Soup’s on! There’s even a month and a day devoted to it!

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by Tom Van Dusen

While a movement has stirred up over the years to transform the basic survival practice of home-making soup during a Canadian winter into a fine-art form, it’s still really just a matter of tossing leftovers into a pot with some kind of base and seeing what comes out the other end.

We don’t really need a National Soup Month culminating in a Soup Day Feb. 4 to remind us that January, because Baby It’s Cold Outside, is an excellent time to consume this grab-bag kitchen concoction which dates back centuries.

In fact, it almost goes back to the discovery of fire and the ability to heat up food. In 16th Century France, concentrated “soupe” was sold by street vendors as an antidote to exhaustion. In Virginia in 1742, the first Colonial cookbook contained several soup recipes. Another milestone in the soupy annals occurred in 1897 when the Campbell’s Company came up with the condensed variety.

Unnecessary, yes, but the fact there is such a Soup Month and Day warms the cockles of the heart not unlike soup itself. While I tend to miss many of these commercialized special days, Soup Day is deeply imbedded because I honour the subject matter throughout the winter… and part way through fall and spring as well!

Columnist Tom Van Dusen knows how to stir a pot … as evidenced by this concoction of his. Van Dusen photo, Nation Valley News

On the other hand, National Hugging Day Jan. 21 totally eluded me; however, no masked, sanitized volunteers were lining up for hugs during the current COVID-19 lockdown/stay-at-home thingy anyway!

As I imagine is the case for many Canadians – at least ones of a certain age – I grew up in the winter months with an oversized cauldron of meal-in-itself soup (there were seven kids) being as much a part of the kitchen décor as tea and coffee pots.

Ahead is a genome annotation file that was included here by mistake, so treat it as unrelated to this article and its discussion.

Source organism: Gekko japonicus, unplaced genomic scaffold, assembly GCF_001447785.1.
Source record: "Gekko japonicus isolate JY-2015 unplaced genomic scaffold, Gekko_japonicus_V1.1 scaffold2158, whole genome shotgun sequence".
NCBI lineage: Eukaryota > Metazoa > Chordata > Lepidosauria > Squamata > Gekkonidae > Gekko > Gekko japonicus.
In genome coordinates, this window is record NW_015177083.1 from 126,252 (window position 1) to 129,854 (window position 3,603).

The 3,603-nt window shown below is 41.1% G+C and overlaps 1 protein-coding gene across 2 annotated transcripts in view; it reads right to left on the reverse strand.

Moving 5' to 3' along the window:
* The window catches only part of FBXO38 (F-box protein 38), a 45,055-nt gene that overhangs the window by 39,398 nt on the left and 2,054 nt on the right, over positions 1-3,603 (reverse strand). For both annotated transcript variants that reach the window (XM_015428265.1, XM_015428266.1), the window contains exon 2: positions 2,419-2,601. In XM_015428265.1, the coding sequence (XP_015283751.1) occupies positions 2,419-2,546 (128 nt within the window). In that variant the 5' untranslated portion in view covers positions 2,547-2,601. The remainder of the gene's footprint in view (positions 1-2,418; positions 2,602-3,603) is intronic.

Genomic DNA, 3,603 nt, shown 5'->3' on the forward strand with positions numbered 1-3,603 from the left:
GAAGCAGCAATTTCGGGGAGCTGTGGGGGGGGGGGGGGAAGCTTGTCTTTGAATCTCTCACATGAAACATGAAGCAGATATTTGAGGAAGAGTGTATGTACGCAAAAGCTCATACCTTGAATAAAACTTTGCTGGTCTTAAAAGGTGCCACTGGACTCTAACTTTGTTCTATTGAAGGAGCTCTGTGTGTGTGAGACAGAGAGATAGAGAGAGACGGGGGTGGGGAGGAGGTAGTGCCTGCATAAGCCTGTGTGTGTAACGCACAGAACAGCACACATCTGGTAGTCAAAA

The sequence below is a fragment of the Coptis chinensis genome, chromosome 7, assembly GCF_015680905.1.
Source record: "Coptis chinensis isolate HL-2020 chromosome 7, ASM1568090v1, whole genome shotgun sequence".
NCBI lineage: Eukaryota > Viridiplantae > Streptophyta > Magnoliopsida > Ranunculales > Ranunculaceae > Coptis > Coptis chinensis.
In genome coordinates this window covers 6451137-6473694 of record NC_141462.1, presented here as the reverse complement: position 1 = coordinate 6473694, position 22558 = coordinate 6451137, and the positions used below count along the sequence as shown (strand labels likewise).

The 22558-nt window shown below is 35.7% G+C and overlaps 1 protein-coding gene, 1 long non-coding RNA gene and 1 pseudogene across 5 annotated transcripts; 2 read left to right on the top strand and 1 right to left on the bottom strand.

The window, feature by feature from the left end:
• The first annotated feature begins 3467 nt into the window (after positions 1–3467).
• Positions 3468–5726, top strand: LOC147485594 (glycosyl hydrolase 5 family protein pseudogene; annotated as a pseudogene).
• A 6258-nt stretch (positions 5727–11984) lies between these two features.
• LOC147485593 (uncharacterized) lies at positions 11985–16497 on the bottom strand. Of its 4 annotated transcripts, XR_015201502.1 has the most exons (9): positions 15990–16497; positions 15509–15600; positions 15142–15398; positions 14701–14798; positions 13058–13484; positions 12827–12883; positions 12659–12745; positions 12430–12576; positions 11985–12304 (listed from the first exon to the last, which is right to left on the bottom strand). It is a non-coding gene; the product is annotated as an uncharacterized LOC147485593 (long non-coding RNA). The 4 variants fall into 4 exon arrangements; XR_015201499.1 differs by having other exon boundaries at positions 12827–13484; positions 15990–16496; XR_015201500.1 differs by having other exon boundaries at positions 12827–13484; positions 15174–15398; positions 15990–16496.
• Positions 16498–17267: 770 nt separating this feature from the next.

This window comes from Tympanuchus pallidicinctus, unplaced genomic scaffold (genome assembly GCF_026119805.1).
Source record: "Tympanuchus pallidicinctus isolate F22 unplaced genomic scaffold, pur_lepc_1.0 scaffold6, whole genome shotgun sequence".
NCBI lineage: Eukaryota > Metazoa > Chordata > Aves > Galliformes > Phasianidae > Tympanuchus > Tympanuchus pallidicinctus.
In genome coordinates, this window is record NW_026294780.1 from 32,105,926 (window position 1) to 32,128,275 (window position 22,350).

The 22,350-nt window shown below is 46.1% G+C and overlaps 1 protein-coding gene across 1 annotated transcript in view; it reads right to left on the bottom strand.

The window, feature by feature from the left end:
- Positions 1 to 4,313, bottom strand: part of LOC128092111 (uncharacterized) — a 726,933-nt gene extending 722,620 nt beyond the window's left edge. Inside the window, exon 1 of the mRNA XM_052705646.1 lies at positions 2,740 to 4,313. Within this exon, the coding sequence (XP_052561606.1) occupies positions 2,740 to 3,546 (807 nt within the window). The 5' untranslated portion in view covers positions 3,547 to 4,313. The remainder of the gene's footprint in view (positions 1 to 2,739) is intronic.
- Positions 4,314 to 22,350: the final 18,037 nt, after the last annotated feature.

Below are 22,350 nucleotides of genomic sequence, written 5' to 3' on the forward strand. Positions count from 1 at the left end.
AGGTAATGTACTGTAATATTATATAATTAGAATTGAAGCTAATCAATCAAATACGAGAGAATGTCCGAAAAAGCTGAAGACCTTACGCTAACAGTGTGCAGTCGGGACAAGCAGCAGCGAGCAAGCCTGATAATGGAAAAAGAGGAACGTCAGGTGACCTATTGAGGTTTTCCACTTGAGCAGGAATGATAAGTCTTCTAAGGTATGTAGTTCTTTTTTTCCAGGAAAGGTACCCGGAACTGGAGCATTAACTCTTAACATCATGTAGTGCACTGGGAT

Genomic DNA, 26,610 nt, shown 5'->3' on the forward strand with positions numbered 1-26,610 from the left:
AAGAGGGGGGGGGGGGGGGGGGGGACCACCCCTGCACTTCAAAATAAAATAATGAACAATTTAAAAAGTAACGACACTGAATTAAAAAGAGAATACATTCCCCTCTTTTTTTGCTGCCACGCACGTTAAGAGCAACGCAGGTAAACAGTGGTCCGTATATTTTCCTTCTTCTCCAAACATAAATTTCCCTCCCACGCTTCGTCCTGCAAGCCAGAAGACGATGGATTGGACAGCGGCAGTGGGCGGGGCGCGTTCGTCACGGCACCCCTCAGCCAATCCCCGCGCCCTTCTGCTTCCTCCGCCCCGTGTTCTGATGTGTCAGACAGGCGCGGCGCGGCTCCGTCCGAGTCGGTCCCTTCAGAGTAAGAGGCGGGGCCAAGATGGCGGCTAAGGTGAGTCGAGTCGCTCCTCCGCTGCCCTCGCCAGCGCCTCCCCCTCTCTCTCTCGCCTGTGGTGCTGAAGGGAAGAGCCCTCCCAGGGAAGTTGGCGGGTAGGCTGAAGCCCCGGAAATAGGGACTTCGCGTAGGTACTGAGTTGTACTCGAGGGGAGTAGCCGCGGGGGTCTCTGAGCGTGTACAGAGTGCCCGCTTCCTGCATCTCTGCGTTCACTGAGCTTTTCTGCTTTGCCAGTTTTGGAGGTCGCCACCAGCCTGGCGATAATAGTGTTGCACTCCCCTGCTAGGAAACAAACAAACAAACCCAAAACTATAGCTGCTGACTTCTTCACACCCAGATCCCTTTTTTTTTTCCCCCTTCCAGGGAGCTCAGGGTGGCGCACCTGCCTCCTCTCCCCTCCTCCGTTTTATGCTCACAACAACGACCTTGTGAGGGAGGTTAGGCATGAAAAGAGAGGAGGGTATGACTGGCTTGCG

My mother called her variation “stoup”, claiming it was a cross between stew and soup, very substantial but, mostly, it didn’t have to be chewed. There could be anything in the stoup pot and the discriminating child didn’t ask for a list of ingredients.

It was in the kitchen of the converted cottage in Aylmer that I developed a permanent powerful attraction to rib-sticking, gut-soothing everything-goes-into-it soup. At this time of year, I’d take a bowl – or two – of homemade stoup over pretty much any other meal.

I’ve carried on the tradition, regularly making pots of mystery soup for my two kids. In fact, there’s a pot on the stove now with hamburger base, canned crushed tomatoes, and odds and sods of leftover frozen vegetables, including a bag of what I thought was chopped asparagus stocks but might have been rhubarb. This crock has a sweet taste I couldn’t identify until daughter Victoria admitted to tossing a dollop of Kountry Kitchen Cupboard Chili Sauce into the mix when my back was turned.

I referred to mine as “zoup” which is what a European chef who once ran a restaurant in Limoges east of Ottawa called his daily offerings he would never identify other than with that word. “What’s the soup today, Chef? The reply was always “zoup” with a shrug of the shoulders as if you should know the answer.

When they were growing up, to make zoups more inviting, I’d identify them by the kids’ preferred ingredient as in “hotdog zoup” dressed up with sliced wieners.

These days, in honour of my soon-to-be 95-year-old mother, I’ve gone back to the term “stoup”… not exactly the stuff of fancy recipes such as Slow Cooker Chicken Taco Soup … but at least as satisfying!

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